It is great fun, and something more.



    I found myself, in the end, highly satisfied with "The Mandalorian," an eight-episode original series on the new Disney+ streaming service that offers a fresh view of the Star Wars universe five years after the events portrayed in Return of the Jedi.

    Mandalorians are gunfighters/bounty hunters who, once they put the traditional helmet on, never take it off in front of a living being. The title character is played by Pedro Pascal, who does an excellent job of communicating through body movement and voice; he finds himself a fugitive because of a fateful decision he makes early in the season, and is forced to become less of a loner - and even a parent figure - as he fights to survive.

    I thought from the beginning that "The Mandalorian" was engaging and worth sticking with, and as the season built to its climax, it only got better and better … in its own way, better than The Rise of Skywalker, which looks ever more disappointing the rear view mirror than I thought it was while watching it.

    I still like "Firefly" better, but I'm looking forward to season two of "The Mandalorian" - if for no other reason than at the moment, it is the only thing worth watching on Disney+.



    It may be winter, but that doesn't mean one cannot enjoy a rich, satisfying rosé … which is exactly what the 2018 Romana Sancerre Rosé is. A little deeper and color than the average rosé, this is a good one, drinkable at any time of year, and affordable at around $14 a bottle.



    That's it for this week … have a great weekend, and I'll see you Monday.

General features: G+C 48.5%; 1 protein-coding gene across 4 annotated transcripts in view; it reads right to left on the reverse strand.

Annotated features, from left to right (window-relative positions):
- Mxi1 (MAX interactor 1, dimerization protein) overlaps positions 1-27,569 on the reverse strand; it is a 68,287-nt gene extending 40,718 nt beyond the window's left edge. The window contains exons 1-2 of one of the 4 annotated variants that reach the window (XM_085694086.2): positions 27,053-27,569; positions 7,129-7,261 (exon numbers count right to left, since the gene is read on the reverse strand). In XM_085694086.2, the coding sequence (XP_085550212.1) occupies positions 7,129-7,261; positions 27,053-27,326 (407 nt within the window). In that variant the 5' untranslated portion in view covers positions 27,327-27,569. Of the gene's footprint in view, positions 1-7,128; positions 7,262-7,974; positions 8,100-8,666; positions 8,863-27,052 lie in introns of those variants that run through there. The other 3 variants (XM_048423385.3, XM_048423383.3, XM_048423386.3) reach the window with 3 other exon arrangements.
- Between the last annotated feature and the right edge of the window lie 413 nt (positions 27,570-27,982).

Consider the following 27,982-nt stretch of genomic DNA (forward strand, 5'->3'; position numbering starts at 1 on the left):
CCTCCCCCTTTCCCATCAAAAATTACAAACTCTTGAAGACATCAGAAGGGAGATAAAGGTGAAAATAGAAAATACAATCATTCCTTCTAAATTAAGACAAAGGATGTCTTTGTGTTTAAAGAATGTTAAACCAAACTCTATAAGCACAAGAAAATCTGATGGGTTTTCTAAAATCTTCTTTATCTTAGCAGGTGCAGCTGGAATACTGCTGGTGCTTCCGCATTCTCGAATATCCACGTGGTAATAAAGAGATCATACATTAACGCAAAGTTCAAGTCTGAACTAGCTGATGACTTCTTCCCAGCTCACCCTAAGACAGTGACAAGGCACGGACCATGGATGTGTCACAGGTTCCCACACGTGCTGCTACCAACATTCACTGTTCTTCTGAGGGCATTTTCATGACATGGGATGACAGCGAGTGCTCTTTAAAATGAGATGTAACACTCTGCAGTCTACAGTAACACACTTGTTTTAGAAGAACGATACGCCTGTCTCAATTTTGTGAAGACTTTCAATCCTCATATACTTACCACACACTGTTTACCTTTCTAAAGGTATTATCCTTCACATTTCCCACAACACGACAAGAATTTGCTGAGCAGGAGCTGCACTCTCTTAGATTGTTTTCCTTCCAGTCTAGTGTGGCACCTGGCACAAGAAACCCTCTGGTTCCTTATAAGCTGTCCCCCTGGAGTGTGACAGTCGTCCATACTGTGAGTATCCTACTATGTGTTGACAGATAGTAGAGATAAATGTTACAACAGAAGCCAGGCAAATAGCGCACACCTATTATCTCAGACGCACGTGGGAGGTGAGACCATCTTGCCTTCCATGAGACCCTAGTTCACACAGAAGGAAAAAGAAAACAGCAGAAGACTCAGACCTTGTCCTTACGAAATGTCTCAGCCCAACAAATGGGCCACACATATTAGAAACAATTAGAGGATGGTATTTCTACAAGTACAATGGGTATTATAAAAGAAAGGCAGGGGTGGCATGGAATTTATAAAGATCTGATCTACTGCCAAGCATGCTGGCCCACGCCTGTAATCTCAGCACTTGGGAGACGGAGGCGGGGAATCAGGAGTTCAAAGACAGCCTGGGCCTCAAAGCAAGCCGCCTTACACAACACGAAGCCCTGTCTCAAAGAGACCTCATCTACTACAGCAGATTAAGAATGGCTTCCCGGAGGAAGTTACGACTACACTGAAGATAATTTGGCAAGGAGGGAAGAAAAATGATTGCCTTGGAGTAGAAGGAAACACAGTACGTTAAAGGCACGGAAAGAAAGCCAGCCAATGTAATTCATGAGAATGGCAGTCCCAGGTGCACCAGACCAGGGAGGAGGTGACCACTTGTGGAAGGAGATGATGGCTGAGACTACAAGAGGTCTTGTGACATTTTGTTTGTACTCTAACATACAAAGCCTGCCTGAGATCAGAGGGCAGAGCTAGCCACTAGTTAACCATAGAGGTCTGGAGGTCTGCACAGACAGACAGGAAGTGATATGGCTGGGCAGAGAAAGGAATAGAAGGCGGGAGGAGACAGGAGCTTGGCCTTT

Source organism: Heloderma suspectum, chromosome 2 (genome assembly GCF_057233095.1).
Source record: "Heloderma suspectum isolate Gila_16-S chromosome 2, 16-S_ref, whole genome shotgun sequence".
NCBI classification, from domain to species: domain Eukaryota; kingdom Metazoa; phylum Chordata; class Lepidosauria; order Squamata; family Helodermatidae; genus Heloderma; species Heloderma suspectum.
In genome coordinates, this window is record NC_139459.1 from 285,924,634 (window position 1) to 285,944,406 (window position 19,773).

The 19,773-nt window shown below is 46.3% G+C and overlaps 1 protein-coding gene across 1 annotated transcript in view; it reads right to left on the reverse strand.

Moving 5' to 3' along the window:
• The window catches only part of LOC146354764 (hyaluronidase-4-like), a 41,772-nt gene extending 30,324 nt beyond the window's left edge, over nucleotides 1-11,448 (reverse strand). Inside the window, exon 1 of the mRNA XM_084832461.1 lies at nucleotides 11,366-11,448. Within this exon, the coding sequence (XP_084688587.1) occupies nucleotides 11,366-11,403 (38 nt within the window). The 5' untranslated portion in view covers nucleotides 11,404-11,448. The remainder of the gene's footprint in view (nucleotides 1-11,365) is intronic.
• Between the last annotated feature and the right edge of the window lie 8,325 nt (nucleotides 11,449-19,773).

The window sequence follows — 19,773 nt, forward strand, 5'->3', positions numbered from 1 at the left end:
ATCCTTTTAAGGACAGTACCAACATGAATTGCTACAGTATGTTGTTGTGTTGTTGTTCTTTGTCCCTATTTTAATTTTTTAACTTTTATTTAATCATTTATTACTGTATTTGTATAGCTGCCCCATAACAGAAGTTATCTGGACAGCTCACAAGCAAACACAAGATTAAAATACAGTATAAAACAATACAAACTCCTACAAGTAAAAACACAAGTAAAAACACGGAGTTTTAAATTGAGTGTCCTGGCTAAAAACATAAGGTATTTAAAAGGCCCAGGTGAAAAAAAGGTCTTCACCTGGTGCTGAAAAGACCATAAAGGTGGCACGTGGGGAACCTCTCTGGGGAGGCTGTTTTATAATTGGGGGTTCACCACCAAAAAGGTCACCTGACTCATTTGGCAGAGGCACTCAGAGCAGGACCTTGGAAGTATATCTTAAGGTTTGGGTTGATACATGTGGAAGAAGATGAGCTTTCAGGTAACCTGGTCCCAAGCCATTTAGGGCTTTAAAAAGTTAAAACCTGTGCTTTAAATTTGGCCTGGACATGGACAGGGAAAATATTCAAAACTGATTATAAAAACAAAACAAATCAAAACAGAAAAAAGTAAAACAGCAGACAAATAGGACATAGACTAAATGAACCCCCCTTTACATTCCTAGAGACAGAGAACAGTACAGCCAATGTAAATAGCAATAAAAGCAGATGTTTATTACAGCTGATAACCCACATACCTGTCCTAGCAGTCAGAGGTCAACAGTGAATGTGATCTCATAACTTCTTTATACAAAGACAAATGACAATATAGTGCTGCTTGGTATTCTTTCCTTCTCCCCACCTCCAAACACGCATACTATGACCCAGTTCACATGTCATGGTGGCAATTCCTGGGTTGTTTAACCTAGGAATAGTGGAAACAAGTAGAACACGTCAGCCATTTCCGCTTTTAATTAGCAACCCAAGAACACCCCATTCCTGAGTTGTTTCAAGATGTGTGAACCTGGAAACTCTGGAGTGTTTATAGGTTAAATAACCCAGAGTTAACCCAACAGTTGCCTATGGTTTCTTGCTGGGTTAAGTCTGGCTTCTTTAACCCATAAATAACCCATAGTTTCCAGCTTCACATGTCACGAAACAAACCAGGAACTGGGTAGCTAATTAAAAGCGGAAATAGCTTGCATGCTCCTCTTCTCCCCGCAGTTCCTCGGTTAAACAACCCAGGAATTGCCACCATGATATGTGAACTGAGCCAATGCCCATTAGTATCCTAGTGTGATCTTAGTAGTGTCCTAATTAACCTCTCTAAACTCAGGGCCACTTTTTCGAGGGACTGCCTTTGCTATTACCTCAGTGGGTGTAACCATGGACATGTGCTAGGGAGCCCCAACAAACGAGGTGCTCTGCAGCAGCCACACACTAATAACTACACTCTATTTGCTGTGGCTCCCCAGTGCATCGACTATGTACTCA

Slàinte!
    KC's View:

    Published on: January 3, 2020





    A Note From The Content Guy:

    As we post the fourth part of my extended conversation with Randy Fields, chairman/CEO of Park City Group, about the Out of Stocks issue, there is some news to share…

    FMI-The Food Industry Association has announced that it is endorsing ReposiTrak’s OOS Management Solution to address the grocery industry’s long-term and growing problem of out-of-stocks.

    “The FMI 2019 Supply Chain Benchmarking Study showed that most grocery retailers are now missing internal store service-level targets, as reflected by lower on-shelf product availability,” said Mark Baum, FMI’s Senior Vice President Of Industry Relations and Chief Collaboration Officer. “Given that grocers need more actionable information to maintain product shelf availability, we’re pleased to support the ReposiTrak solution and work together as it will help our members take steps to improve on-shelf performance.”

    This announcement underlines the point of this series of podcasts - that the age-old problem of out-of-stocks has become more acute for the grocery industry - Randy Fields call it an "existential threat" - as food retailers struggle to find the right tradeoff between inventory and service levels.

    Park City Group has crafted an effective response to the problem - the ReposiTrak OOS Management Solution - for which there is definitive and provable ROI in terms of sales, profits, and customer retention.

    You can find out more about the ReposiTrak OOS Management Solution by clicking here.


    KC's View: